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Stockton Duathlon Festival 2019 Race Report

Stockton Duathlon Festival 2019 – Sprint Distance incorporating ITU World Sprint Duathlon Championships 2020 Qualifying

Sundried race report duathlon Stockton

Draft-legal racing. For a man with the bike-handling skills of a toddler, these words send shivers down the spine. They make you question everything you thought you knew about cycling. Reverting to a roadie, having to think about tactics, and not allowing the mind to drift off to zen-dom.

Much like many of us on the starting line, this was the first time I’d gone draft legal. There was plenty of time to panic about bluffing through this race as Stockton-on-Tees is a long way away. Wikipedia informs me that “Stockton is known to be the home of the fossilised remains of the most northerly hippopotamus ever discovered on Earth”. Historic.

After further reading about how hippos would beat humans in triathlons (thanks Reddit, although T1 and T2 would surely be problematic?), I switched focus to the race itself and how it was likely to pan out. It would be a flat course, a technical course on both run and bike, and the sprint race would have around 400 people in it. Should you run hard and mix it up with the leaders? Should you hold back and rely on drafting drag you through the field?

Questions quite swiftly erased upon the realisation that I would a) never trouble the leaders anyway and b) I have the bike handling skills of a toddler.

The event itself was a very well-run endeavour. An event village had been constructed with marquees and triathlon-related stalls, and with engineering works ongoing in the town the organisers did a fantastic job in ensuring a limited transition area would be functional for the three races on that day. It seemed that for a short while the weather wanted to pay homage to the organisers so Mrs B – who again didn’t drive – threw me her coat to enjoy the quite glorious sunshine. Wishing I could also enjoy these rare moments of sun in the North East I toddled off to transition to set up the bike and took my bag to the bag drop – secure and always manned.

An extended warm-up was undertaken as my Achilles issues continue to plague me, before donning the incredible Sundried men's aero skinsuit (simply, WOW) and feeling like I belonged on the start line. That was until during the race briefing, the Mayor of Stockton and another medallioned wight (in the most literary sense) decided to burrow into us for a photo opportunity. Some welcomed this political intervention but I considered it incredibly discourteous and rude to distract athletes from listening to course instructions. And until this Mayor approves the erection of a hippo statue on Stockton High Street, they will continue to incur my wrath.

The sun disappeared shortly before the race began, and it became very chilly with a cutting northerly wind. The first run passed by without incident. What was interesting was seeing certain groups of people running together, obviously preparing to cycle together. I briefly felt like a loner before I saw transition loom and, with trepidation, hopped onto the bike to try and avoid any issues.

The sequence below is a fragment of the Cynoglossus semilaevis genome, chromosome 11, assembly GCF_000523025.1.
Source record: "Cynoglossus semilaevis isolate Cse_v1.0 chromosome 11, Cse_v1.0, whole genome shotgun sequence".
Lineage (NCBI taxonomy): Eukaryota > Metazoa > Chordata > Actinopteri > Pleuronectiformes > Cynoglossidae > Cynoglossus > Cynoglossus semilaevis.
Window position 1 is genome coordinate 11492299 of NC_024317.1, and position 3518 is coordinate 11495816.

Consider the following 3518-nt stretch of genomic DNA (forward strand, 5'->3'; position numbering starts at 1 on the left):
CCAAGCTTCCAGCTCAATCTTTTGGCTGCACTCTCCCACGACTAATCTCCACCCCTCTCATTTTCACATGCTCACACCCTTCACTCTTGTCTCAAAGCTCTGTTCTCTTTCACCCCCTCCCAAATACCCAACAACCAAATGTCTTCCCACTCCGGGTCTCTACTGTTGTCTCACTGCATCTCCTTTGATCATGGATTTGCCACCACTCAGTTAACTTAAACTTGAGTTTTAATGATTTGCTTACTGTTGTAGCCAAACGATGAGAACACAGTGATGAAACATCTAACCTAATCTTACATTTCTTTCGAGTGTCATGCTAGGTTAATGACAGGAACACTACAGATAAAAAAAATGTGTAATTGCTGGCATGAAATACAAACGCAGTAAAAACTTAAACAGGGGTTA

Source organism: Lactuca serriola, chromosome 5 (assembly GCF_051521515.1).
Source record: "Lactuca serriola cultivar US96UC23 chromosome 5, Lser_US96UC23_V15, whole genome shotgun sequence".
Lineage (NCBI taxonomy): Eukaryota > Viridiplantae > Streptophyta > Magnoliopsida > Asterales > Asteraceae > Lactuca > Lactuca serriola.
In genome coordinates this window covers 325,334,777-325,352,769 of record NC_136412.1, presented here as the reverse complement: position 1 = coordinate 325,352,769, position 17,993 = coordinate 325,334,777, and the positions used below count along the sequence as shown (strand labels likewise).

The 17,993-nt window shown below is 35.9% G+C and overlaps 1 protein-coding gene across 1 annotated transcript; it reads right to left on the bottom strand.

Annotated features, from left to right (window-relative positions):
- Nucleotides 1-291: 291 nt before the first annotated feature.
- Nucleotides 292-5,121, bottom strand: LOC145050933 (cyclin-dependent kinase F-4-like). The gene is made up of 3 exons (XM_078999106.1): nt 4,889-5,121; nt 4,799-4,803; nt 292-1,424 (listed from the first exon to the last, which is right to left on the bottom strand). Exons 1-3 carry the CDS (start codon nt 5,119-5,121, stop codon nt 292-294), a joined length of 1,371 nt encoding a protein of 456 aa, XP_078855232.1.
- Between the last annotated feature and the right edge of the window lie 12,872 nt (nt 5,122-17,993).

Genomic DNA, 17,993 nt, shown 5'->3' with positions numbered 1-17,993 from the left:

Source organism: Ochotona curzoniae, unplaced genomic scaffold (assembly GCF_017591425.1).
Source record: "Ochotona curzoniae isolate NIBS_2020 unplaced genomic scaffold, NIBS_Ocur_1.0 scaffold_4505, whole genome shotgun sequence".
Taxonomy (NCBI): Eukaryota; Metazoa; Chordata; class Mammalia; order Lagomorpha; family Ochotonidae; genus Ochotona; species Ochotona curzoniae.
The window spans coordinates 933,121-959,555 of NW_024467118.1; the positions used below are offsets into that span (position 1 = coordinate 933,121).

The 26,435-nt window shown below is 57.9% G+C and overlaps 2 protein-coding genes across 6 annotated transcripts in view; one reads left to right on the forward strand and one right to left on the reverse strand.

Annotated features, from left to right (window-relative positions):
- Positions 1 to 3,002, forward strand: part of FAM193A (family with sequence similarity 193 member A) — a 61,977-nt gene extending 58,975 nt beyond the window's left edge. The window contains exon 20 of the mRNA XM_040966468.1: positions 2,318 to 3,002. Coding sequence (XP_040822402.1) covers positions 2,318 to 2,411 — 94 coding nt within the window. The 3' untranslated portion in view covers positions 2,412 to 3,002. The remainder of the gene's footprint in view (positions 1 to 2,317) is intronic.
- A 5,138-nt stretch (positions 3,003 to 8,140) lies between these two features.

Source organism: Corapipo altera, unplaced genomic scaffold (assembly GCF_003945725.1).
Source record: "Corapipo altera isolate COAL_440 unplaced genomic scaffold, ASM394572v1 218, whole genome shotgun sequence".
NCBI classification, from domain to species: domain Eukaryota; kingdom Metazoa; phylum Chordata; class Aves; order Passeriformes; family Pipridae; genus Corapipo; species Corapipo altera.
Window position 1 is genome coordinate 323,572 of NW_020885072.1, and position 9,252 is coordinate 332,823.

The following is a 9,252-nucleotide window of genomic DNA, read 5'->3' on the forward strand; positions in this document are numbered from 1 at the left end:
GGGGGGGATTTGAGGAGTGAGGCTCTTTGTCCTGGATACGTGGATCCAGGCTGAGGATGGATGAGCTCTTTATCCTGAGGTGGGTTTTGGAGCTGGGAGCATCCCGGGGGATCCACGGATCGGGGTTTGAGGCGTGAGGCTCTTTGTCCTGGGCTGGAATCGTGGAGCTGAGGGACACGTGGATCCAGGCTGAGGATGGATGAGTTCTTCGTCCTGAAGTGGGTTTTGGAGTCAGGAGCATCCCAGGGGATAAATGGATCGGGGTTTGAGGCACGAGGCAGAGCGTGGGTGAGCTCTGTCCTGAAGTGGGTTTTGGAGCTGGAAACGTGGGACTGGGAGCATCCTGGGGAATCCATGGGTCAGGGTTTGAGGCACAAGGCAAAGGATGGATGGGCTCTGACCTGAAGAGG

The bike leg was very interesting. Blessed with technology we know how hard we are pushing, how fast we are travelling, and how far we have moved. But nothing can prepare you for the power of drafting. Watching my power drop and speed increase after finding a small group, I confused my simple mind. I then tried to increase power and speed to leave the group in my wake but couldn’t shake them off. Collaboration therefore was key. Working in the group was actually very rewarding as we picked off other groups and individual riders. But you always wonder if you were travelling quickly enough – after all, we were trying to qualify for Team GB!

T2 came and went, and relief set in. Drafting was actually quite fun and I learned more during those 20km than years racing on the TT bike and non drafting races.

The final run has always been a strength of mine (as it takes me a whole race to warm up properly – thanks body) and being relaxed and relieved helped the final 2.5km pass quickly. No sprint finish required and not much opportunity to as a final hairpin 50m from the finish line threw most people’s anticipation of a home straight.

As ever, a paler-than-usual looking Mrs B welcomed me on the finish line with an angry glare – I had submitted her to a 4am start, cold temperatures and a lot of standing up. It was ‘that’ look only a husband knows. Out of the fight and flight responses, flight seems to win every time with me. So instead of engaging with her I stealthily weaved through a crowd of people to pick up my results. 2nd automatic qualifying spot for the Worlds in the bag! Excitement and bravado overcame me as I announced this achievement to my shivering wife.

“My coat is in your bag”.

The walk to bag drop seemed longer and more painful than the race itself.

About the author: Matt Baldock is a Team GB Age Group triathlete and Sundried ambassador.

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